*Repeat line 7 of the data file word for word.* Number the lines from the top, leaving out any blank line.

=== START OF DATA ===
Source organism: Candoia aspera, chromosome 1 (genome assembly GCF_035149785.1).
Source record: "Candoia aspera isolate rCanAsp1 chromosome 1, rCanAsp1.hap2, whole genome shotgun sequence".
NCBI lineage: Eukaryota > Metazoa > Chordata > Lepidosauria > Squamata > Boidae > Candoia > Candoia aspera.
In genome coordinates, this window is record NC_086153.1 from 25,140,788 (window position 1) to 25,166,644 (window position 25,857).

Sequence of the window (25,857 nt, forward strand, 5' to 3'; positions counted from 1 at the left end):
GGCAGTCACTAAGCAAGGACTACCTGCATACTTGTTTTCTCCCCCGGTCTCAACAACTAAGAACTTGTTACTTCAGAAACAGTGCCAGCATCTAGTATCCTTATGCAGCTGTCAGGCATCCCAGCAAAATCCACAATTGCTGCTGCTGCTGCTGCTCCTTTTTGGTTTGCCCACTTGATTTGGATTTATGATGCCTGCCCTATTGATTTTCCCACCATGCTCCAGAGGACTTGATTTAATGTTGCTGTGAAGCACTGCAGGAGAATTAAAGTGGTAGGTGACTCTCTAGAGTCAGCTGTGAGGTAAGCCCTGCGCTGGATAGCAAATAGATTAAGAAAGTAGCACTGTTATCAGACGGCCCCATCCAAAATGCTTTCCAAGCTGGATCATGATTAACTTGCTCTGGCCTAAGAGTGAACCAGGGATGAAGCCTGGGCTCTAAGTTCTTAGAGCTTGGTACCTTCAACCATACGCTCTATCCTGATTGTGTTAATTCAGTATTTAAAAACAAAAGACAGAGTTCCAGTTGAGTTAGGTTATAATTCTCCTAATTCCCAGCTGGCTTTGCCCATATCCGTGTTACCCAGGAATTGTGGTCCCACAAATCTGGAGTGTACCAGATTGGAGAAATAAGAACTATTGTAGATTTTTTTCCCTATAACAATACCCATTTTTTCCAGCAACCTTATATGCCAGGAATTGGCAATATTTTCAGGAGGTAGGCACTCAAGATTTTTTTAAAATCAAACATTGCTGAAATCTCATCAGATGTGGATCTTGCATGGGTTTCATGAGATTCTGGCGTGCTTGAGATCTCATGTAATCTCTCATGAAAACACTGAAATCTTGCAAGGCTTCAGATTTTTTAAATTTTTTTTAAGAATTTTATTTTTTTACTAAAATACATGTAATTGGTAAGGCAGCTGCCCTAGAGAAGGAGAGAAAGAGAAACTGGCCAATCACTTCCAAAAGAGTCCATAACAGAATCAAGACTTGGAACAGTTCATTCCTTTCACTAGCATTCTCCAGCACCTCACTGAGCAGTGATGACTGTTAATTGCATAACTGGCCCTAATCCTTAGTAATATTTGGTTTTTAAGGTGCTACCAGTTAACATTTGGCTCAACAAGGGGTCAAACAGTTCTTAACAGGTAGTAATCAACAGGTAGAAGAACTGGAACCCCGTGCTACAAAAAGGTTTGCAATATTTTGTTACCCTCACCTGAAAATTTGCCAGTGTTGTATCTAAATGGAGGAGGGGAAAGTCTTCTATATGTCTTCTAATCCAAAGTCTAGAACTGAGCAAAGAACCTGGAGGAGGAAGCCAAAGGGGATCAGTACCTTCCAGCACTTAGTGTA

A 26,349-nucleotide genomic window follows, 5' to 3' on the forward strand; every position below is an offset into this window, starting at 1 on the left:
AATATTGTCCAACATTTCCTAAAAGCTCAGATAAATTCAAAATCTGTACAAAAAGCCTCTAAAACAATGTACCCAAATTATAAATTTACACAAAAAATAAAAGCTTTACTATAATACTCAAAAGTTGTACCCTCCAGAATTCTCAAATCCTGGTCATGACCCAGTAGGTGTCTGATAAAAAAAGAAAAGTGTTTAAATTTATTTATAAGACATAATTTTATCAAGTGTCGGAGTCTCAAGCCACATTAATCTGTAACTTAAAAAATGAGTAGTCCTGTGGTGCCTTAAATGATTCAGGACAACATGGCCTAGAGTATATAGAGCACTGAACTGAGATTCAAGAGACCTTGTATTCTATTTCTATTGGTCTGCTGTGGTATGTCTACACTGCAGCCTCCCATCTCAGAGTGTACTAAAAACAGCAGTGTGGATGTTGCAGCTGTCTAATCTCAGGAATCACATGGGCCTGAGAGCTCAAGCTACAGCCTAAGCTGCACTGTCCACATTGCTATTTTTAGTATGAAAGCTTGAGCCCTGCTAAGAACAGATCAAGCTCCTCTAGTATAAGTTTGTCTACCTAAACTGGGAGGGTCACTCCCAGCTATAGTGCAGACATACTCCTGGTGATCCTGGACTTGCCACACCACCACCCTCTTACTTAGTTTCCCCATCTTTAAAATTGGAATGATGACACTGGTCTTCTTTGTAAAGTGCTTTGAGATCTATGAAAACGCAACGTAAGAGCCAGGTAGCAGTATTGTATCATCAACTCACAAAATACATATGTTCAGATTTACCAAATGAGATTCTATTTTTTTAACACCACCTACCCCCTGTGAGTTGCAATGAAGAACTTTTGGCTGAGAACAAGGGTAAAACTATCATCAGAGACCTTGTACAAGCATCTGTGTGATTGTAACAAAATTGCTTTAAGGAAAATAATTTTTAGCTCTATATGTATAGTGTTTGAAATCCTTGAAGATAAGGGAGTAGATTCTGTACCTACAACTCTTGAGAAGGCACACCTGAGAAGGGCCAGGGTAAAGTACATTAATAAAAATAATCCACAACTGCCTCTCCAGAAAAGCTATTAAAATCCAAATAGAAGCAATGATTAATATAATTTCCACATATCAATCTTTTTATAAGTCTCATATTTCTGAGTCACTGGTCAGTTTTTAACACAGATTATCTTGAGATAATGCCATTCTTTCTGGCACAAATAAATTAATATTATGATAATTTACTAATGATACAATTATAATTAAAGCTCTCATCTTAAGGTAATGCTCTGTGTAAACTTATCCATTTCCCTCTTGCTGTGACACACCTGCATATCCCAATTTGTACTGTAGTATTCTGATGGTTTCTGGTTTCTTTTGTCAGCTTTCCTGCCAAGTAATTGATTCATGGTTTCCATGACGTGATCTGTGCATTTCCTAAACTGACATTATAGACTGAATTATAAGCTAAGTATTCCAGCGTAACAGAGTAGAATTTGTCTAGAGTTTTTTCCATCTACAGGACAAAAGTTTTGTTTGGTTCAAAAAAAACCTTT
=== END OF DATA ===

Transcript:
A 26,349-nucleotide genomic window follows, 5' to 3' on the forward strand; every position below is an offset into this window, starting at 1 on the left: